House-Hunting by Bike in Homewood and Oak Park

May and June bring prime bicycling weather to Chicago. This year, the Active Transportation Alliance is peddling a new idea: suburban house-hunting by bike. On Sunday, June 13th, in Oak Park and on Saturday, June 19th, in Homewood the alliance will host free bicycle tours of houses for sale…

May and June bring prime bicycling weather to Chicago, which explains the timing for this weekend’s Bike the Drive and mid-June’s Bike to Work Week. This year, the Active Transportation Alliance, a driving force behind both of those events, is peddling a new idea: suburban house-hunting by bike.

On Sunday, June 13th, in Oak Park and on Saturday, June 19th, in Homewood the alliance will host free bicycle tours of houses for sale. The idea is to help people who are looking for a new suburban home to discover how bike-friendly some towns are. Live in a bike-friendly community, the logic goes, and you will be more likely to cut back your dependence on a car.

“Oak Park and Homewood are model communities, not because they’re little Amsterdams with bike lanes everywhere, but because they have the basics right,” says Steve Buchtel, the coordinator of the Homewood tour and the alliance’s south suburban coordinator. “They have the nice old-timey grid [of] streets with small, neat blocks that provide lots of connections in every direction and good, centrally located transit connections, schools, and parks [that provide] a lot of opportunities for people to bike or walk.” Suburbs with street grids are particularly conducive to bike travel because bicyclists can often take a shadow route one or two blocks over from the main streets to avoid tangling with heavy car traffic.

“When a person is thinking about relocating to the suburbs, traditionally they haven’t thought about whether walking and bicycling are part of that metric,” Buchtel says. “They look at schools and home values and parks and things like that. We believe that’s changing because of $4-a-gallon gas a few summers ago and an uncertain energy future.”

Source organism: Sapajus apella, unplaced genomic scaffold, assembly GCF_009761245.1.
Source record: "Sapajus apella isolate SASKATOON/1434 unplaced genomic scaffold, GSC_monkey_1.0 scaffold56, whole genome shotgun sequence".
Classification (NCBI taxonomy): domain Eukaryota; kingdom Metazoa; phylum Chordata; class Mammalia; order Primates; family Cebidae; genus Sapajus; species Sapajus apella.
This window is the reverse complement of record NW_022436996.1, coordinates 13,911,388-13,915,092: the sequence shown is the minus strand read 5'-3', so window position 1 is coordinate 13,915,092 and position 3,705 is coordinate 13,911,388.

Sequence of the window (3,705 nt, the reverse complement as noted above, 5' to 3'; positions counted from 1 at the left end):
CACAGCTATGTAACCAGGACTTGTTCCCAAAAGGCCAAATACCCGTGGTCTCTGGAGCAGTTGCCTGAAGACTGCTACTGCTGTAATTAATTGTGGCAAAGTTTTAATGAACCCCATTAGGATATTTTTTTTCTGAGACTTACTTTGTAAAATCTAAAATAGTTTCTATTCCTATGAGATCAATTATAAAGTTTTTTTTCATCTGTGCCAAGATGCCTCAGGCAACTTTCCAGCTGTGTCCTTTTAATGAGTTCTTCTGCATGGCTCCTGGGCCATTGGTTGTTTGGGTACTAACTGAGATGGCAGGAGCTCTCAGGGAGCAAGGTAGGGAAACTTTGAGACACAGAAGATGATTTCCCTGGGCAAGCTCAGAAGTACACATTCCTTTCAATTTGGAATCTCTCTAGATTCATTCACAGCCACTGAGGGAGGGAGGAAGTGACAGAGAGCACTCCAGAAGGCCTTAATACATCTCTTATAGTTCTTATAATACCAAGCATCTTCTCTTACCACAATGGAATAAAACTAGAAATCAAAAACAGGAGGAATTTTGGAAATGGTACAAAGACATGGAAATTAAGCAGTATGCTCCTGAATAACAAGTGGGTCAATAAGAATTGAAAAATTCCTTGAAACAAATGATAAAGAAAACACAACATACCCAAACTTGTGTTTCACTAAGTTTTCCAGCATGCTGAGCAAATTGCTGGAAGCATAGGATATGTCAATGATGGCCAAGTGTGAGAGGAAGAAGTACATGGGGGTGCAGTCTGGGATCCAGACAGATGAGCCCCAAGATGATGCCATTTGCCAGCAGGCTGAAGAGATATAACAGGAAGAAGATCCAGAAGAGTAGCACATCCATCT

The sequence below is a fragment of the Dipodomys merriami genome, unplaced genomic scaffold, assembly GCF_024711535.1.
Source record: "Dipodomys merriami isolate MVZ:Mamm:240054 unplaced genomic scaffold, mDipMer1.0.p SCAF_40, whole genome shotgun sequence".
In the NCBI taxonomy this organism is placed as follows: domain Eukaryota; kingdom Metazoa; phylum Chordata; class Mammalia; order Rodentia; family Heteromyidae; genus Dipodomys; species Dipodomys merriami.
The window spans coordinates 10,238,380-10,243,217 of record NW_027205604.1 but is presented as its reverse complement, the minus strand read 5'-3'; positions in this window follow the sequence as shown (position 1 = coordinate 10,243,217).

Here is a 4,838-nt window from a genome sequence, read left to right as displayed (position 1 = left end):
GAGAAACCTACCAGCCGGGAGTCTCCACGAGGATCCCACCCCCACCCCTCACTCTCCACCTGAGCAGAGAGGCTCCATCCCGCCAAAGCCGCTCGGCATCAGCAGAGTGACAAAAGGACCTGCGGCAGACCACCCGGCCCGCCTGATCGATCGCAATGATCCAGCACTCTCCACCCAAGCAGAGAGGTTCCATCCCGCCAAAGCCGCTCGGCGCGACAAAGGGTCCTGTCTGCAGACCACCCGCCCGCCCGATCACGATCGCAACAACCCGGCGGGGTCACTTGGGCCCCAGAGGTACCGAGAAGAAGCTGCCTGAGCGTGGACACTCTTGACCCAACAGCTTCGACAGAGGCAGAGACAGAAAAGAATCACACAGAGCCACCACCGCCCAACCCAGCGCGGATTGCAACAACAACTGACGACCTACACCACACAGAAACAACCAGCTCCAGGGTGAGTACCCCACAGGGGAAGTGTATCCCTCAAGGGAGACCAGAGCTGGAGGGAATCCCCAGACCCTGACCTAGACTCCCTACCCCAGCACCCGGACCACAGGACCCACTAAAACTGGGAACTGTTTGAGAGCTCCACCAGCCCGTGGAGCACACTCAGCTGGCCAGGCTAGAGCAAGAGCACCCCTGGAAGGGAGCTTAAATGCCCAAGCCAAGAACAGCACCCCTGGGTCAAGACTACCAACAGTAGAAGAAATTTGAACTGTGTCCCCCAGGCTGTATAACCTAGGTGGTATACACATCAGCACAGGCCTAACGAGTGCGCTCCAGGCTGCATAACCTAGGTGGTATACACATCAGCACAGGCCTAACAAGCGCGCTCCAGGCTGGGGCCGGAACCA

Pamela Brookstein, the alliance staffer who is coordinating the Oak Park event, believes that a lot of young homebuyers think as she did 15 years ago: that if they leave the city for suburban schools, parks, and other comforts, they will have to give up on bicycling. “They don’t realize there are suburbs where you can keep your sustainable lifestyle,” she says, “where you have little shopping districts and the post office and library and other things that [are easy to reach] by bike.”

In Oak Park, house-hunters will start at the Pasta Shoppe, where they will receive the alliance’s bike-route map of the town with an overlay showing all for-sale homes with open houses that day. The alliance prepared the map with help from Joe Langley, a Re/Max agent, and the Oak Park Board of Realtors.

In Homewood, cyclists start at the Art and Garden Street Fair and set out in groups of no more than ten on a guided tour of five homes for sale in different parts of town. Greg Byron, a Re/Max agent who used to own a local bike store, is lining up the Homewood houses. The list of houses is not yet finalized for either tour.

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